Posted August 24, 2011 in Press Releases
The Toledo Blade
Ohio's new two-year budget slashes state aid to traditional public schools, while it authorizes more charter schools. Yet recent research and litigation make clear that state government continues to do a lousy job of regulating the charter schools that already operate in the Toledo area and across Ohio.
That doesn't add up. And it won't until elected officials are prepared to apply the same performance and accountability standards to charter schools that they demand of traditional ones, even at the risk of offending some campaign donors.
Gov. John Kasich and many state lawmakers, most of them Republicans, are strong advocates of charter schools. They say such schools can provide better education at less cost, because they are unshackled from many of the rules that govern traditional schools.
Advocates argue that charter schools also provide needed competition in education and enhanced student choice. Although most Ohio charter schools are operated by for-profit businesses, they are subsidized with taxpayer dollars.
Last year, Ohio's 330 charter schools enrolled 94,000 students and collected $680 million in state tax support. Students who live in Toledo attend 44 charter schools, some of them online or outside the city -- a major factor in Toledo Public Schools' rapid enrollment decline and funding problems.
The new state budget lifts the previous ceiling on the number of charter schools, while ostensibly imposing tougher accountability measures. But lawmakers rejected meaningful standards in favor of weak ones.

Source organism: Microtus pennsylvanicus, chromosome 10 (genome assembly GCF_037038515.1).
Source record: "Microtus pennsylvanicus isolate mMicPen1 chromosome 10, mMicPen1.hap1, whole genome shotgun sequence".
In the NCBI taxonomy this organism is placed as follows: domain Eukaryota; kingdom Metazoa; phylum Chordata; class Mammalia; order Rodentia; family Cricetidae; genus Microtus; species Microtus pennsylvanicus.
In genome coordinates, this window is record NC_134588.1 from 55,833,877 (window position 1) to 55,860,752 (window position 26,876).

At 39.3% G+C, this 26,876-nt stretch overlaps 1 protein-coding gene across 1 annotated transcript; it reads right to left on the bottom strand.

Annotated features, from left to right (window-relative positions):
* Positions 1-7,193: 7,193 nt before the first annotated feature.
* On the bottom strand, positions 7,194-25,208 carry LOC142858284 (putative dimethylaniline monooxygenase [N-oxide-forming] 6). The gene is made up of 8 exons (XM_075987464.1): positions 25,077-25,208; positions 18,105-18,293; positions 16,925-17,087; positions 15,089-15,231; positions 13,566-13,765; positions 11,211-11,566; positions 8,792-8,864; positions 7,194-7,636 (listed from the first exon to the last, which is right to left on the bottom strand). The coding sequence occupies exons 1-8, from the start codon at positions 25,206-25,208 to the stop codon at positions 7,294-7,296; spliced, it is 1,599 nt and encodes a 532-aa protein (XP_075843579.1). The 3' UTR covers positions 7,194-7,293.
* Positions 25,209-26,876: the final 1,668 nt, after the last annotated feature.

A new study by Policy Matters Ohio, a nonpartisan research organization, notes that state education officials declared 45 percent of charter schools in "academic emergency" or on "academic watch" last year -- designations that indicate poor performance. Yet the group calculates that the supposedly tougher standards in the new budget apply mostly to smaller sponsors that oversee just 14 percent of charter schools.
Policy Matters Ohio notes that charter schools' growth in troubled urban districts such as Toledo remains "unchecked and unexamined." Allowing students in such districts to move from poor-performing public schools to poor-performing charters does them few favors.
At the same time, a judge in Franklin County ruled this month that White Hat Management of Akron, one of the state's largest private operators of charter schools, must give the governing boards of those schools more information about how it spends public money. That includes details about teacher pay, textbooks and equipment, school property, and lobbying expenses. Such data, the judge made clear, are public records.
White Hat's president, David Brennan, is a major contributor to Republican political campaigns in Ohio. Lawmakers rejected budget changes Mr. Brennan and other for-profit charter operators sought that would have weakened charter school oversight. But the new standards they did enact don't go nearly far enough.
Genuinely useful standards would include stronger scrutiny by the state Department of Education and local sponsors, to prevent poor-performing companies from setting up new charter schools. They would encourage public school districts and charter operators to work more closely together, instead of in zero-sum competition for students and the state tax dollars that follow them.
Some Ohio charter schools have fulfilled the academic promise that their supporters predicted. Too many have not. The ratio will improve when all schools, publicly or privately run, that accept public money are held equally accountable for how they spend it and the results they produce.